Plant 273

Polytrichum commune Hedw. (Polytrichaceae)

Common hair moss

Common hair moss is a cosmopolitan species of temperate and boreal latitudes in the Northern Hemisphere, with a range that extends into Central America, New Zealand and Australia. It is typically a plant of nutrient-poor bogs, wet heaths and forest water courses. Furthermore, its striking appearance means it is unlikely to be confused with any other mosses.

Historically, few mosses have been either visible enough or useful enough to have had common names bestowed upon them. One of the old English common names of the hair moss, great goldilocks, is a reference to the golden-brown, hairy cap that covers the spore-producing capsule. Numerous medicinal properties have been attributed to hair moss but, in the eighteenth century, Johann Dillenius, the first Sherardian Professor of Botany in Oxford and an expert on mosses, was sceptical of the 'many ridiculous and unbelievably generous' claims that have been made. Other uses for hair moss, such as pillow and mattress stuffing and in horticulture, have more foundations, although the moss' use in Iron Age and Bronze Age ropes has been disputed.

Polytrichum commune is exceptionally large for a moss, and can reach up to 70 centimetres tall, although more usually it is less than 20 centimetres tall. Because of its size, Polytrichum commune cannot survive using the water that passes across its leaf surfaces alone. Water must be transported from the base of the plant. This means that, despite being a non-vascular plant, it contains a very simple system of water-conducting cells, unlike other mosses.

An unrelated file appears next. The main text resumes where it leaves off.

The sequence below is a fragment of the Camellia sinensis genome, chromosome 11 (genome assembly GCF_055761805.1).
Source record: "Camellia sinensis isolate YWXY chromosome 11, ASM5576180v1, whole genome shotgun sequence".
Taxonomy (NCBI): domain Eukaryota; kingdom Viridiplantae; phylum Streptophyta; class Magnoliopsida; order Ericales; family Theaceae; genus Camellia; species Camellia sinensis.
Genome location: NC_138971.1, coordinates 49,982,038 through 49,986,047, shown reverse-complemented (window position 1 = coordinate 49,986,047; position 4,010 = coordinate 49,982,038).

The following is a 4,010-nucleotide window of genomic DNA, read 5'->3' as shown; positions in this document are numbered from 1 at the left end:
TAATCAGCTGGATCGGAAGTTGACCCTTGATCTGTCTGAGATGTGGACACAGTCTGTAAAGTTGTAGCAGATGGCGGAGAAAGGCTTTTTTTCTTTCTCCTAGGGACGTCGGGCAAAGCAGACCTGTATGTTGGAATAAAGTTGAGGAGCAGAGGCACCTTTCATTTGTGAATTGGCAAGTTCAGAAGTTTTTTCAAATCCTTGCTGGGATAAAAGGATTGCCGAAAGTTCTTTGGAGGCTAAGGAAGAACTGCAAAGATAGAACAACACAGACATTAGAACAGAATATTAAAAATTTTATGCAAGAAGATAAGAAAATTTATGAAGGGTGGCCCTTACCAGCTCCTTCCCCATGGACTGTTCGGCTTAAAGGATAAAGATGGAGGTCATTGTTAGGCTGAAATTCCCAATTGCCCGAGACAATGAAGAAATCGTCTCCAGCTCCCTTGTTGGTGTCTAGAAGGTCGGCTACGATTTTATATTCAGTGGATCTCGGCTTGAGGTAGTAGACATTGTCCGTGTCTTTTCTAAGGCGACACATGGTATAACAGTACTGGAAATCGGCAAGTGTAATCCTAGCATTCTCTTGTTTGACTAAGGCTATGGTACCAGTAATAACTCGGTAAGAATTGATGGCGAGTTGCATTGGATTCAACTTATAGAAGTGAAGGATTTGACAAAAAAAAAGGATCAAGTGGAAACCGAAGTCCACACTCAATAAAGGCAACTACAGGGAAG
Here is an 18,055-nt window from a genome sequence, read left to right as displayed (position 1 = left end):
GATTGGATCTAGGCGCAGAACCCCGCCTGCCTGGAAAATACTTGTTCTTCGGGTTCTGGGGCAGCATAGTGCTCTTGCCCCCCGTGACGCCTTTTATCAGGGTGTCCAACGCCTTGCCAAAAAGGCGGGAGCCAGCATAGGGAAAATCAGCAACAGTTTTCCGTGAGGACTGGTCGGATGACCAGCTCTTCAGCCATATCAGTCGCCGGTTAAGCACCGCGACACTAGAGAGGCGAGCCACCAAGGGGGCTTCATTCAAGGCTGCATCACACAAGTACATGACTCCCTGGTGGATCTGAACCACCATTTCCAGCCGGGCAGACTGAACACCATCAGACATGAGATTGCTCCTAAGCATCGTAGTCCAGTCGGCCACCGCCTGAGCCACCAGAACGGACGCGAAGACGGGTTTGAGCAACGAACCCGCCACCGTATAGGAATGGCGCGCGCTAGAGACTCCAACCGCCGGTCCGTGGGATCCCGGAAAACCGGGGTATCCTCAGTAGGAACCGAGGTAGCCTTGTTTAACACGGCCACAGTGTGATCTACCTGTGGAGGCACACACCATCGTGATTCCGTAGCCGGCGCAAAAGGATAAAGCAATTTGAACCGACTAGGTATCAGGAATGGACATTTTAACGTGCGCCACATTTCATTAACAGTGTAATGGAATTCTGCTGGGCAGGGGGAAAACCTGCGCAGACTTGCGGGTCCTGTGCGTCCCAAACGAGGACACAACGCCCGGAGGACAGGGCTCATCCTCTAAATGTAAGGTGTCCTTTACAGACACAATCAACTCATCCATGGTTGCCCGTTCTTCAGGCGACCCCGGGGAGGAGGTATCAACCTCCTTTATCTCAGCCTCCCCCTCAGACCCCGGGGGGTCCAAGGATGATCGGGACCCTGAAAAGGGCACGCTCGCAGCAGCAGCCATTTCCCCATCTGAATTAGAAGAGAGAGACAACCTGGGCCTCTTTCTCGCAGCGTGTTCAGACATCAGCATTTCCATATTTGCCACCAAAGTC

The long, awl-shaped leaves, sticking out from the main stem, give the damp plant the appearance of a bottlebrush. The upper surfaces of the leaves are covered with ridges of photosynthetic cells, which are an adaptation to drying conditions the moss may experience in windy conditions. Layers of moist air, trapped between the ridges, prevent leaves from drying out completely.

Polytrichum commune is dioecious, there are separate male and female plants. As with all mosses, the most prominent part of the plant is the green, bottlebrush stage. Sperm from male plants swim through water films to fertilise the eggs of female plants to produce embryos. During the summer months, the embryos develop, and female plants produce box-like capsules, on stalks up to nine centimetres long. When the pepper-pot-like capsule matures, tiny spores are produced which are dispersed by the wind. They will germinate, eventually producing the bottlebrush stage once again.

Further reading

Porley R and Hodgetts N 2005. Mosses & liverworts. Collins.

Sarafis V 1971. A biological account of Polytrichum commune. New Zealand Journal of Botany 9: 711-724.

Stephen Harris